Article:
A few weeks ago, we sat outside on a hill above the Iowa River and watched Elizabeth Warren give her stump speech, talking about how a two-cent tax on the richest Americans can transform opportunities for the rest of us. She told the parts of her story I’d heard a hundred times on how her mom’s minimum wage job at Sears saved their house, and how an affordable commuter college in Houston helped her realize her own dreams. We stood in the famous selfie line, and the college girls behind be said they were more excited for this than they would be for a picture with Kylie Jenner.
I’m all in to caucus for her already, but I still worry about how she’ll connect with the people who helped Trump win in 2016, how she’ll target her message to them.
In this interview from The Cut on Tuesdays podcast, Rebecca Traister talks to her at Warren’s house, and they dive deep into what it means to be a life-changing, memorable teacher, which Warren was, by all accounts. Even prominent Republicans who took her class at Harvard Law School agree on this.
She talks about teaching Sunday school tween boys, and special needs preschoolers, and Harvard Law students in this interview. The techniques and instincts at the core of her practice are the same: meeting people where they are, engaging them in a way that’s meaningful to them, pushing them right to the edge of their abilities and knowledge and then knowing when to ease off, and most of all, making sure that the most introverted students also get a chance to be challenged and to show what they’ve got.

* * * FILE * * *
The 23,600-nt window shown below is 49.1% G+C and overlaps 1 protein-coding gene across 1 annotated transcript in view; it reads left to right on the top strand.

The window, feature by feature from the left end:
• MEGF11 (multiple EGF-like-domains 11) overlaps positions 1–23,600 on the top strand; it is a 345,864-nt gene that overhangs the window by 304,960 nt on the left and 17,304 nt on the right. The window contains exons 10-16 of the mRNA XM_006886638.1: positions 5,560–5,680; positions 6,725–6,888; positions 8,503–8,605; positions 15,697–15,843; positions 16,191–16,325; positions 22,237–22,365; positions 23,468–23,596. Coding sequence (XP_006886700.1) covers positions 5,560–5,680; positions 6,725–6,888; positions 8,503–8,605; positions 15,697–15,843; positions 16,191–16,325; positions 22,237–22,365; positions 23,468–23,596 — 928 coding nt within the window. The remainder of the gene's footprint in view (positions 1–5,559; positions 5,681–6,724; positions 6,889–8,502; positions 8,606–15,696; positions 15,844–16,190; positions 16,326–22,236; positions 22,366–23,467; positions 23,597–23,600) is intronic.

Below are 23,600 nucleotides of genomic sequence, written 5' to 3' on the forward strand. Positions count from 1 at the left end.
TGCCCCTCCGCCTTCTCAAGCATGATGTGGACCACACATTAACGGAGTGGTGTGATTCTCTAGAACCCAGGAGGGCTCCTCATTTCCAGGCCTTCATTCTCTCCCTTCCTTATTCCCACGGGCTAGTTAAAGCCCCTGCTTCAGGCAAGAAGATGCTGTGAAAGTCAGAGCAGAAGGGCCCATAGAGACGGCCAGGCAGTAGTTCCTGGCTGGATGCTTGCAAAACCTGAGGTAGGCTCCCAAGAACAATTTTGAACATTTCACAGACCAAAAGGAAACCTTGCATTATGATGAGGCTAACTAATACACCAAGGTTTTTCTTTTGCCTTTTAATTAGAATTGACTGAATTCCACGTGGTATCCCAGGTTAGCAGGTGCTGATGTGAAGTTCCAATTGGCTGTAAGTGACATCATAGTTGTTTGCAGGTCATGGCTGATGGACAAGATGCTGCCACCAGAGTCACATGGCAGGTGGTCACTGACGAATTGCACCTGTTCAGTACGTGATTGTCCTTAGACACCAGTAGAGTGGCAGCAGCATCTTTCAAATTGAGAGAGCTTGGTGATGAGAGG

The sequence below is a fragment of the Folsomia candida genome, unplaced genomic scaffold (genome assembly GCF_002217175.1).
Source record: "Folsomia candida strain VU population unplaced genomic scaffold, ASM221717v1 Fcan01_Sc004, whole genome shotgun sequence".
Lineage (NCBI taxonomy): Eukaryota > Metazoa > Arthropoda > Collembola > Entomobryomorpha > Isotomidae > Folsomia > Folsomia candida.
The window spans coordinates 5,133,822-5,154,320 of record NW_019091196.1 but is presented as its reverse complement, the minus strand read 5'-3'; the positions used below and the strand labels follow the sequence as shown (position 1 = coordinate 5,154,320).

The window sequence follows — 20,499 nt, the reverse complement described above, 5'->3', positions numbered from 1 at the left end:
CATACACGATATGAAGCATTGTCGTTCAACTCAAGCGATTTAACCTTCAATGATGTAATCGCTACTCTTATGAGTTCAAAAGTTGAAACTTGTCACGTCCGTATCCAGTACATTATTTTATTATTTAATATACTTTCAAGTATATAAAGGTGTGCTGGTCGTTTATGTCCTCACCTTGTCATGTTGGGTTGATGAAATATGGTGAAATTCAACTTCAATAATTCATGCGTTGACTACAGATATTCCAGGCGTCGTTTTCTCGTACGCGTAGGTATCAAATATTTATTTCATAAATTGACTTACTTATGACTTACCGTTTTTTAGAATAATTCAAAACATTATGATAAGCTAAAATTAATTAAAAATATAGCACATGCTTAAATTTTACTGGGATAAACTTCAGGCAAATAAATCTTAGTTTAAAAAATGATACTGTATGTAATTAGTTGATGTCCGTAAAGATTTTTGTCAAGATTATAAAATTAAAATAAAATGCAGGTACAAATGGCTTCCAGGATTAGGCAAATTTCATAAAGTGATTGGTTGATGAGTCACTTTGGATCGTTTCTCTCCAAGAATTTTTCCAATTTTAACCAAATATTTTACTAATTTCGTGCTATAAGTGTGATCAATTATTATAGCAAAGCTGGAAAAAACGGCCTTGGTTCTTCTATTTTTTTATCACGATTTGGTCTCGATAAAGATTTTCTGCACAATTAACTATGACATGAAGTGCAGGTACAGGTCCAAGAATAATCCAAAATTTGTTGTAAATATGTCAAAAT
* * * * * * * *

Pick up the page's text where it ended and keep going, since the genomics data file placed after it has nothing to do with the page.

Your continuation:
As a former teacher who’s applied for jobs in other fields, I know it the skill set it takes to be a good teacher can sometimes be dismissed when teachers try to pivot to other fields, in a way other professions are not; I also think the skill set of an excellent, experienced teacher is exactly what we need in the next election.
In this interview, Traister asks such thoughtful questions, coaxing out a story I hadn’t heard before, of Elizabeth Warren the teacher, who doesn’t talk down to anyone, who is patient enough to see past your first-day self, whose knowledge of the subject matter is so deep, who understands how to explain how the basics apply directly to you, who can teach swing voters why her plans will make their lives better, more secure, and more fair.